pragmatics. (1) does not involve any runtime data, and has stronger
free theorems; (2) involved runtime data passed explicitly and readily
pattern-matched (for which SHE also has a notational convenience); (3)
involves runtime data passed implicitly. (2) is somehow the explicit pi
of dependent type theory (and it's how SHE translates pi); (3) is
somehow
the "implicit pi"; (1) is somehow the "irrelevant pi" (which is an abuse
of the letter pi, as the notion is an intersection rather than a
product).
I'd like to be able to (and SHE lets me) write (2) as
pi (n :: Nat).
I'd like to be able to (and SHE doesn't let me) write (3) as
(n :: Nat) =>
I see one main dilemma and then finer variations of style. The dilemma
is
EITHER make forall act like pi for promoted datatypes, so that runtime
witnesses are always present
OR distinguish pi from forall, and be explicit when runtime
witnesses
are present
Traditional type theory does the former but is beginning to flirt with
the
latter, for reasons (better parametricity, more erasure) that have
value in
theory and practice. I regard the latter as a better fit with Haskell in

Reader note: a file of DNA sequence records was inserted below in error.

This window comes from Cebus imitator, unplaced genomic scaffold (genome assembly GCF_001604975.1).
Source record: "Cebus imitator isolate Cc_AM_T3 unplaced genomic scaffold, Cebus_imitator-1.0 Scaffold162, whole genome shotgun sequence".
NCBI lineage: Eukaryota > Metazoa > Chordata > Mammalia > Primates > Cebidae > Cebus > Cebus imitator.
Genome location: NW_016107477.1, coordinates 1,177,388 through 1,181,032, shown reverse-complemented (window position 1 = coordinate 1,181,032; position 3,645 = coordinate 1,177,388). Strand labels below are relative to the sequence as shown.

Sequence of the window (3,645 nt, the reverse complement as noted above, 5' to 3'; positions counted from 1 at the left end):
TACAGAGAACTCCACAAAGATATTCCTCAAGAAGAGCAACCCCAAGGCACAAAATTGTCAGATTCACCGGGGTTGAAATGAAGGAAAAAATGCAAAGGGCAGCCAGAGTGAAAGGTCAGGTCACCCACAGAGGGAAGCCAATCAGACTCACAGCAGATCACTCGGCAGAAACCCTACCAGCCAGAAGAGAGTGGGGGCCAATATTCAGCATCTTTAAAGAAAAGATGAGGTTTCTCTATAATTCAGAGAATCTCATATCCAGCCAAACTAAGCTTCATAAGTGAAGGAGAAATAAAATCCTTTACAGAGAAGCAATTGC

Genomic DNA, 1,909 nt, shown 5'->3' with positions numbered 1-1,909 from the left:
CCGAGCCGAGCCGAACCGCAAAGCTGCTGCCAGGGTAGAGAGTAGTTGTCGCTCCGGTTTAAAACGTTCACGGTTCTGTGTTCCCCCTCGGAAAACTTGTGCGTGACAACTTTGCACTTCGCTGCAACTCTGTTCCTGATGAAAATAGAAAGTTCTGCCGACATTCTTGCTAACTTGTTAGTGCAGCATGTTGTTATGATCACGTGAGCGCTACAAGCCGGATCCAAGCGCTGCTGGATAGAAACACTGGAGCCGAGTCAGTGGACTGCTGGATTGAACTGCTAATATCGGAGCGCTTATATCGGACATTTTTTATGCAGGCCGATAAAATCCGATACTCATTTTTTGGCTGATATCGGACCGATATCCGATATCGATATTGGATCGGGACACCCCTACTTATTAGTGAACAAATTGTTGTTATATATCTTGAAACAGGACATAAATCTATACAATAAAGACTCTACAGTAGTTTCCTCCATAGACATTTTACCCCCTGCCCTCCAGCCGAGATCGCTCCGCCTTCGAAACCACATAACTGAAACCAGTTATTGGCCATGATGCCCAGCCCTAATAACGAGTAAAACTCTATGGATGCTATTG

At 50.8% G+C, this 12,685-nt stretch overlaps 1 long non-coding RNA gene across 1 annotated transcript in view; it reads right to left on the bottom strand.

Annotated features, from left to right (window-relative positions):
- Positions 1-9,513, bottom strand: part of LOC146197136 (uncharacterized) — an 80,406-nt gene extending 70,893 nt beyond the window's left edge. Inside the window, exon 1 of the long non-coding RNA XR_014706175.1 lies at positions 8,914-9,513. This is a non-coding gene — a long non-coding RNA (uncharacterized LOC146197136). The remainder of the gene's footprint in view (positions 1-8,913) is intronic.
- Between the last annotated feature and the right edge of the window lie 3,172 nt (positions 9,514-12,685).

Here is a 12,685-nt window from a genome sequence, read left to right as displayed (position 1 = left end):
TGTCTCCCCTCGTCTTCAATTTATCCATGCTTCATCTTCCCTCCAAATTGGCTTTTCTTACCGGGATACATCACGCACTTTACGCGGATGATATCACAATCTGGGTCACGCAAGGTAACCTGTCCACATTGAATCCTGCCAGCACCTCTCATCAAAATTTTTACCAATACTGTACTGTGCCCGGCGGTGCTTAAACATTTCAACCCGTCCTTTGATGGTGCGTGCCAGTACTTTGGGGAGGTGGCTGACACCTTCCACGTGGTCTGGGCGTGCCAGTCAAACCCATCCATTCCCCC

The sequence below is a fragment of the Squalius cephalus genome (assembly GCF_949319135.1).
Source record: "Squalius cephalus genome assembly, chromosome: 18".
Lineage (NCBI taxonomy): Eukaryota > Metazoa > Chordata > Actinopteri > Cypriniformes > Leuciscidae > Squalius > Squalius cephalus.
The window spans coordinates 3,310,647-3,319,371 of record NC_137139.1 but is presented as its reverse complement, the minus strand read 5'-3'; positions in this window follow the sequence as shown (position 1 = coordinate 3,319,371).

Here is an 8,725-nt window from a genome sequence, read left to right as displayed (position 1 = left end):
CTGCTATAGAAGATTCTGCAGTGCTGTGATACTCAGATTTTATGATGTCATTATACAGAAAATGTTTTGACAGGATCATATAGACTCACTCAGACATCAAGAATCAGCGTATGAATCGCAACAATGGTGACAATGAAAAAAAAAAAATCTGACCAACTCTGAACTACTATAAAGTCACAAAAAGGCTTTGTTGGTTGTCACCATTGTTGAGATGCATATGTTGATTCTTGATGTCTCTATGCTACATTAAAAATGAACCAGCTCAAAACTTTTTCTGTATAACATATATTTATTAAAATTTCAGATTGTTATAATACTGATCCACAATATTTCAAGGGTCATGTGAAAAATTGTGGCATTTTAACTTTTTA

any case.
However, it would be good to automate the singleton construction and
sugar over the problem, and even better to avoid the singleton
construction
just using Nat data in place of Natty data.
Other dilemmas. If we have have distinct pi and forall, which do we get
when we leave out quantifiers? I'd suggest forall, as somehow the better
fit with silence and the more usual in Haskell, but it's moot. When we
write
instance Applicative (Vector n) -- (X)
we currently mean, morally,
instance forall (n :: Nat). Applicative (Vector n) -- (X)
which we can't define, because pure needs the length at runtime. But
perhaps we should write
instance pi (n :: Nat). Applicative (Vector n)
or (if this syntax is unambiguous)
instance (n :: Nat) => Applicative (Vector n)
both of which would bring n into scope as a runtime witness susceptible
to case analysis.
There is certainly something to be done (and SHE already does some of
it,
within the limitations of a preprocessor). I'd be happy to help kick
ideas
around, if that's useful.
All the best
Conor
>
> Simon
>
> | -----Original Message-----
> | From: haskell-cafe-bounces at haskell.org [mailto:haskell-cafe-
> | bounces at haskell.org] On Behalf Of Serguey Zefirov
> | Sent: 06 May 2012 17:49
> | To: haskell
> | Subject: [Haskell-cafe] Data Kinds and superfluous (in my opinion)
> | constraints contexts
> |
> | I decided to take a look at DataKinds extension, which became
> available
> | in GHC 7.4.
> |
> | My main concerns is that I cannot close type classes for promoted